Edited by Pigeonshooter22

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    I used to take my springer to work maybe once or twice every other week into a very relaxed office.  Being very much 'my dog' he always wanted to be as close to me as possible so would just spend most of his time under my desk at my feet, if he was away from me such as if I had a behind closed doors meeting he would chelp a bit so either be prepared for that or maybe look at where you put him/her in terms of their own space you mentioned.  My dog was always well received by staff and visitors, but it was only a couple of days a fortnight and I'd had the dog a few years and could pretty much predict how he'd behave, if I was looking at getting a 2 year old and taking them straight into that scenario I'd be having a long thing about a plan b in case it didn't work out I.e. what would I do if I had to leave it at home in the end.  I can't comment on the commute as I used to drive with the dog in the cage it always travelled in, but there's a trick guide dogs are taught (I think) where when training your dog to relax in social situations such as in a cafe/on the train, get the dog to lie down and put a foot on the lead (not tight to restrain it) and then ignore the dog,. After a while the dog associates that particular action with getting no interaction and shuts off........ In theory!!!

    i think your main challenge would be taking a new dog into the situation straight off, my dog spent all day at my home office at my feet so I cou,d predict the same at work, and if it didn't work out I could leave him at home with my wife.  I appreciate your scenario is different, but I hope it works out for you whatever you decide to do - apart from the rancid spaniel trumps, you can't beat having your best fried curled up,at your feet all day.

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    Let’s be realistic your employer isn’t going to let you “build it up” over weeks and weeks as your being paid to be in work doing your job, I don’t imagine they’d be impressed with you if your work performance took a decline, and they’d soon say the dog isn’t welcome.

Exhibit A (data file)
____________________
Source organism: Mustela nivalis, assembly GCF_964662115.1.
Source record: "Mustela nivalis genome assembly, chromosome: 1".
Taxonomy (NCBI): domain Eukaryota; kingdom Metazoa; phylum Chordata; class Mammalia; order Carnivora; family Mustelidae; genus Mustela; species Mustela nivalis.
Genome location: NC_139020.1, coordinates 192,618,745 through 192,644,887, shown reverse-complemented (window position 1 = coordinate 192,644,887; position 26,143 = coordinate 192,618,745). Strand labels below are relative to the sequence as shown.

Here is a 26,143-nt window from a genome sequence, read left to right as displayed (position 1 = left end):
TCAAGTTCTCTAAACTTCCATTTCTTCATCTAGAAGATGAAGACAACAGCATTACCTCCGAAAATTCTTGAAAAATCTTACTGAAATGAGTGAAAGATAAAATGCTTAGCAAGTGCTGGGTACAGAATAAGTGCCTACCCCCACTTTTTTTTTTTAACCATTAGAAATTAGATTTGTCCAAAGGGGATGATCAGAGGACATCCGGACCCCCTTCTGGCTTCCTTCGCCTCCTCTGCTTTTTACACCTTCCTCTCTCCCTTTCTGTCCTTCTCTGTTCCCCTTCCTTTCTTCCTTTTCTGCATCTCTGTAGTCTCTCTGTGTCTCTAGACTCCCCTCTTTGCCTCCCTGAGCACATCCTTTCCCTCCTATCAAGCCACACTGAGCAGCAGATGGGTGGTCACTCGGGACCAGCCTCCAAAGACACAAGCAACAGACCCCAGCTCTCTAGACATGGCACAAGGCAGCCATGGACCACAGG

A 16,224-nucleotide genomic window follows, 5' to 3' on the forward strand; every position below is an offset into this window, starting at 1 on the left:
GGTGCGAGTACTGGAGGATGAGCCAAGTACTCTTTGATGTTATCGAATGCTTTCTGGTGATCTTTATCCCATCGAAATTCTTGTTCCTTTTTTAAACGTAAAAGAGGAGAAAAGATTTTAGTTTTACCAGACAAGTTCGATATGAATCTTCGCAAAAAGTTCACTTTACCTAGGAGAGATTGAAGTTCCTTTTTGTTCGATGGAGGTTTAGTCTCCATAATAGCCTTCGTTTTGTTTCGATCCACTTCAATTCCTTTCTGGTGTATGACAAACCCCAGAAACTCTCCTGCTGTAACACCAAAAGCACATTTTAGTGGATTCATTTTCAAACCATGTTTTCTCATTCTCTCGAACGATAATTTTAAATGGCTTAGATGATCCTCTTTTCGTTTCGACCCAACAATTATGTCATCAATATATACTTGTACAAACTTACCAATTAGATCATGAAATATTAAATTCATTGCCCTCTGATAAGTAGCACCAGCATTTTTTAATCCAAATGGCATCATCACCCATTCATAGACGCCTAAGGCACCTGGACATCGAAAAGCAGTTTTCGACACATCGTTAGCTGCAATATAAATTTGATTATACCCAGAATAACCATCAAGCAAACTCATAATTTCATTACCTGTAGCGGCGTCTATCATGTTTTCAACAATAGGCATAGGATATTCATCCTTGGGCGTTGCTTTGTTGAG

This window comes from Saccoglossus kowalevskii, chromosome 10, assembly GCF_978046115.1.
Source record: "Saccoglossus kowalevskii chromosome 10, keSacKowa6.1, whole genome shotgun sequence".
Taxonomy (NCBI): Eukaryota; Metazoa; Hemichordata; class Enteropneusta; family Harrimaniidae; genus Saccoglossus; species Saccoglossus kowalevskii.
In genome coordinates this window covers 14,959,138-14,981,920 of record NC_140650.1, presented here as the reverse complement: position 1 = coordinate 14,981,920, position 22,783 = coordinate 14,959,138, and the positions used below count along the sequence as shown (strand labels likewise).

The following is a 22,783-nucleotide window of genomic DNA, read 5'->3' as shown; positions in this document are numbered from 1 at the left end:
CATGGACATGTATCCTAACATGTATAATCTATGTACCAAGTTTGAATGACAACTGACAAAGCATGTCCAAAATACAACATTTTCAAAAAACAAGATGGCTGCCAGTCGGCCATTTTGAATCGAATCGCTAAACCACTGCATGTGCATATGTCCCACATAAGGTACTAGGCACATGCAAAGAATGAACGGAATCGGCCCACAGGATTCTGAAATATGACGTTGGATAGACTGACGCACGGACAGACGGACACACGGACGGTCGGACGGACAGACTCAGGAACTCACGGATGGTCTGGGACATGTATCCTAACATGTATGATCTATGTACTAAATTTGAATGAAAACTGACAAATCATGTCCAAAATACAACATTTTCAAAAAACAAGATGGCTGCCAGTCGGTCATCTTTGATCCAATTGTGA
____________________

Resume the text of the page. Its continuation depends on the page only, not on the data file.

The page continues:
Also, any decent spaniel would get bored and be hunting up every inch of that office, it all depends how good you want your dog to be and what you want it for. 

    If I was you I’d seriously consider a lab or perhaps rehoming and old almost retired spaniel that just needs a lot of rest and can do the odd bit of shooting... 

    Having a fit young dog with a lot of dog in that situation sounds completely unfair to the dog. 

    Now I know that’s not what you want to hear but please take it on board. Some people ask for advice then go out and do what they want anyways, personally I think that’s a very selfish attitude. End of the day it’s up to you. 

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    Lloyd even a fit young dog will spend most of its day sleeping if ur not there, its wether or not that individual dog can turn itself off as not all dogs could including labs.

    In theory getting it to lie below ur desk for a few hours at a time is far easier than expecting it to sit at a peg/butt or even below a high seat/ hide with everything else going on.

    An 'off' switch is  a good thing to try and train into them anyway so they can learn to relax even on shoot days.

     

    It could be done but a lot would depend on the actual dog's temperment and how i was introduced, but if u find its not working u then do have a poblem.

    Musst admit it think dogs are quite happy in a kennel anyway

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    33 minutes ago, scotslad said:

    Lloyd even a fit young dog will spend most of its day sleeping if ur not there, its wether or not that individual dog can turn itself off as not all dogs could including labs.

    In theory getting it to lie below ur desk for a few hours at a time is far easier than expecting it to sit at a peg/butt or even below a high seat/ hide with everything else going on.

    An 'off' switch is  a good thing to try and train into them anyway so they can learn to relax even on shoot days.

     

    It could be done but a lot would depend on the actual dog's temperment and how i was introduced, but if u find its not working u then do have a poblem.

    Musst admit it think dogs are quite happy in a kennel anyway

    Absolutely mate, but I’m all about giving yourself the best chance of success as is possible. 

    What if you have a spaniel and then it don’t work out? 

    Its easy to say “we would get rid of it” ... as some would of seen I had to take a pup back after only a week of having him, trust me it’s a nightmare and causes arguments. 

     

    Also if I wanted a dog to sit at a butt, on peg or below a high seat for long periods I just wouldn’t get a spaniel, as said tho a lab or more relaxed dog might be more suitable. 

    Some people have no problem using a spaniel for thesapp jobs, but as I said I prefer to give the best chance for the outcome you want. 

    Much like yourself however, I would personally opt to have a decent kennel put in, take the dog for a good run morning and night and spend time with it when Home in the house, and leave it in the kennel and run when at work. 

    Also avoids all the other people about trying to throw things for it, giving it treats and all sorts.